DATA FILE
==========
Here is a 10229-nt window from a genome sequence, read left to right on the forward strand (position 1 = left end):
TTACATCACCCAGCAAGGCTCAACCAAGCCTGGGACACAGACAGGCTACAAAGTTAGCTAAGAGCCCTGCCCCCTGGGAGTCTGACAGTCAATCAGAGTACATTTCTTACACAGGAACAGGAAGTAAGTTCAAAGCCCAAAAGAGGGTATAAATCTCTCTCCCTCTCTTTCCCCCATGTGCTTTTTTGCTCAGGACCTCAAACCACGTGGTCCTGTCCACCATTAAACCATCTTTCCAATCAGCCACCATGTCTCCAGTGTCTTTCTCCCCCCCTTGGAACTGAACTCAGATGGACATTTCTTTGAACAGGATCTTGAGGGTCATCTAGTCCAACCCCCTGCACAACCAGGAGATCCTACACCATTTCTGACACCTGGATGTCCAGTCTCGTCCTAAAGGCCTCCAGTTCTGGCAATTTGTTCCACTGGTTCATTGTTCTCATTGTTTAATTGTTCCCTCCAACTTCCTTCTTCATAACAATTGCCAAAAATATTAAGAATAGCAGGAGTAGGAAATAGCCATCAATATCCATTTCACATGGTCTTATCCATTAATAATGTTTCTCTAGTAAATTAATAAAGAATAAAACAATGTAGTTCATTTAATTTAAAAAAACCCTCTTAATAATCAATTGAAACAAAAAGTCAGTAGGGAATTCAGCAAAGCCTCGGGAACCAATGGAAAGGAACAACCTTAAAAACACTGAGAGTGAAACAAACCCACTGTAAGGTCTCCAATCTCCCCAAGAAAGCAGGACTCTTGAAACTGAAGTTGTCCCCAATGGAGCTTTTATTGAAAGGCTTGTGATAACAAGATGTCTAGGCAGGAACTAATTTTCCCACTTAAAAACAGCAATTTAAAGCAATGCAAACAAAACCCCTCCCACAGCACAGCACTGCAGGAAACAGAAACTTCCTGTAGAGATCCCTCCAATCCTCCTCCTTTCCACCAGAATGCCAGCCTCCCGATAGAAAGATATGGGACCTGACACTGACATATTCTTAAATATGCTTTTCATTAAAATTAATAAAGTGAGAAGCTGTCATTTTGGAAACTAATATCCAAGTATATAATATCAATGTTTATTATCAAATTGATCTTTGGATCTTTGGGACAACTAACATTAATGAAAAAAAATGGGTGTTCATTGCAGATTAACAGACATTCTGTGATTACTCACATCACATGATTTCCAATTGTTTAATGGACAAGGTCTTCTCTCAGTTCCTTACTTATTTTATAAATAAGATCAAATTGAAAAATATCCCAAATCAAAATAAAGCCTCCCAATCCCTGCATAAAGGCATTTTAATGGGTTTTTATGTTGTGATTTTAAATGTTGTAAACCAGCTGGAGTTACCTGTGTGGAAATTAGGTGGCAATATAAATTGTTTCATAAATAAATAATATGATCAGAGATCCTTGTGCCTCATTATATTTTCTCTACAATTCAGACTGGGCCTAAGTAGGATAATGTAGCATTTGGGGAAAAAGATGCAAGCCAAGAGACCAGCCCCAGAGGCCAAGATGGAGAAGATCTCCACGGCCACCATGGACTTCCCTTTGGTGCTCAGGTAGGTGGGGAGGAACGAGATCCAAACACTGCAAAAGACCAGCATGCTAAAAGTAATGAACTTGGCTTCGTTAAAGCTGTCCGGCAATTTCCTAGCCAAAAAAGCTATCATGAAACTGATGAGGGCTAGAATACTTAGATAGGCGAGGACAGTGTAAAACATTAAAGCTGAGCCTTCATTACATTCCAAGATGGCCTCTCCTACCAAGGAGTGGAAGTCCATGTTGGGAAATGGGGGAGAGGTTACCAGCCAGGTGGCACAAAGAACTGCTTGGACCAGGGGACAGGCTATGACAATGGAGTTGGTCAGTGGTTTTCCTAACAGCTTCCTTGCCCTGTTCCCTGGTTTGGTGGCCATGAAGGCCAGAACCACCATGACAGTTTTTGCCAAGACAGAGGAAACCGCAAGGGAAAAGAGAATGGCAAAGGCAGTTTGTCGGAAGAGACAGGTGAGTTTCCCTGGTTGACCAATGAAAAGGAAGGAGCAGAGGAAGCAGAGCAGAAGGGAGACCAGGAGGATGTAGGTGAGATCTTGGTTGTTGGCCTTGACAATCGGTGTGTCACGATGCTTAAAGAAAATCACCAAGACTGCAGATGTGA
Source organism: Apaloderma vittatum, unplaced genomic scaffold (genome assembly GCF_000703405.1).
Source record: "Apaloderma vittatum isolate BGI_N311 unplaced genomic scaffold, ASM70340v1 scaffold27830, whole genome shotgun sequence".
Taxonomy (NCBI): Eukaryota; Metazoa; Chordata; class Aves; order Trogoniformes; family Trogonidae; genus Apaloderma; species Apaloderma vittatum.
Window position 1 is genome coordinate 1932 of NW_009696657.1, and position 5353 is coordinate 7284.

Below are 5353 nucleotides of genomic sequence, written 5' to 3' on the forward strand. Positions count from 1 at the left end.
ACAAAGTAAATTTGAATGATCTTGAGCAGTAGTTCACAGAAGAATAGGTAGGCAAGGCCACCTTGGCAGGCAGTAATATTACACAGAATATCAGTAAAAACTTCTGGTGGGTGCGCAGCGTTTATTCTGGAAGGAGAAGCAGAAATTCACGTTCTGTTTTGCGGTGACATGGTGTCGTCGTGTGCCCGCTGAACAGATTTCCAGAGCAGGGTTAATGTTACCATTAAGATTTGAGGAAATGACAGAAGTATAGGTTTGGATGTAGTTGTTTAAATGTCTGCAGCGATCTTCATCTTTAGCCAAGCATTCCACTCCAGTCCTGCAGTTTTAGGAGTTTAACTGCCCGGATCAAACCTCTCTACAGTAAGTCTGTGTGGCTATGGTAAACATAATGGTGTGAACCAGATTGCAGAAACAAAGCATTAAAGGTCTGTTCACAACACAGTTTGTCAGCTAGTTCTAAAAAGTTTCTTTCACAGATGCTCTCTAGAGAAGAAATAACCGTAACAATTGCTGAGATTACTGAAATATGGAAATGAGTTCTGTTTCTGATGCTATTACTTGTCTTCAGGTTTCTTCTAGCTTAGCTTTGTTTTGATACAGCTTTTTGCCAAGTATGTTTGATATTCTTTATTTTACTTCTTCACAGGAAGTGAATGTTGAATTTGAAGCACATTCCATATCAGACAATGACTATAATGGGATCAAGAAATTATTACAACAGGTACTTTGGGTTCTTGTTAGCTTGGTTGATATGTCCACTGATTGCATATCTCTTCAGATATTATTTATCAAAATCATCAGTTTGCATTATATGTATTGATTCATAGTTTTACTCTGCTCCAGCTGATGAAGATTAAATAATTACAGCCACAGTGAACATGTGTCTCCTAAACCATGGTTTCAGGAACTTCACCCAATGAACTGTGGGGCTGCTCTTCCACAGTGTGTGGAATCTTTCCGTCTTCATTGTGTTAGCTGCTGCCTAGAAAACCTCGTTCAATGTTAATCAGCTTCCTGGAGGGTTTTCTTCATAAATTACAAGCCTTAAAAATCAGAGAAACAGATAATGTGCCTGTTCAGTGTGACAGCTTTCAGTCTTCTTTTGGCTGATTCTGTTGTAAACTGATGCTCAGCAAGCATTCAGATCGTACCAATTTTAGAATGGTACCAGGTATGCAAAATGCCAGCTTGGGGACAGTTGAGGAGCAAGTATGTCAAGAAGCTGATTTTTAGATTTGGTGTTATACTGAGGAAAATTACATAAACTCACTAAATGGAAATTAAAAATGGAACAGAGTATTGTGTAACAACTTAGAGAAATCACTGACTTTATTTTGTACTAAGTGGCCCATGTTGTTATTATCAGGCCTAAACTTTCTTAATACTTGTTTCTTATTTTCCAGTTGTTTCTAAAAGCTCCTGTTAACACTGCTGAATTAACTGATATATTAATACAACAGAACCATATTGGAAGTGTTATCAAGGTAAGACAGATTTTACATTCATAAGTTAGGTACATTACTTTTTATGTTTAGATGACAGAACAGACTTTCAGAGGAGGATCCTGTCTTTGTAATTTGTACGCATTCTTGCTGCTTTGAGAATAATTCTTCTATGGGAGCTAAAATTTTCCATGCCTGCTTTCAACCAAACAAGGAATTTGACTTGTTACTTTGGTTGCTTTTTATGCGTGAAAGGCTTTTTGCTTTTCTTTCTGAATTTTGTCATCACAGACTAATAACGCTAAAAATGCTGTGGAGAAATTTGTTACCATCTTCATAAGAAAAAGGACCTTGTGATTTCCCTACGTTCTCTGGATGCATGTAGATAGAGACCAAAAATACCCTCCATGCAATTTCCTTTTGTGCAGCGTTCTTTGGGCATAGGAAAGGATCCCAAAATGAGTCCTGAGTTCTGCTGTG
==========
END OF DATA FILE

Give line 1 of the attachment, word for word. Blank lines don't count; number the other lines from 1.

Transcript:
Here is a 10229-nt window from a genome sequence, read left to right on the forward strand (position 1 = left end):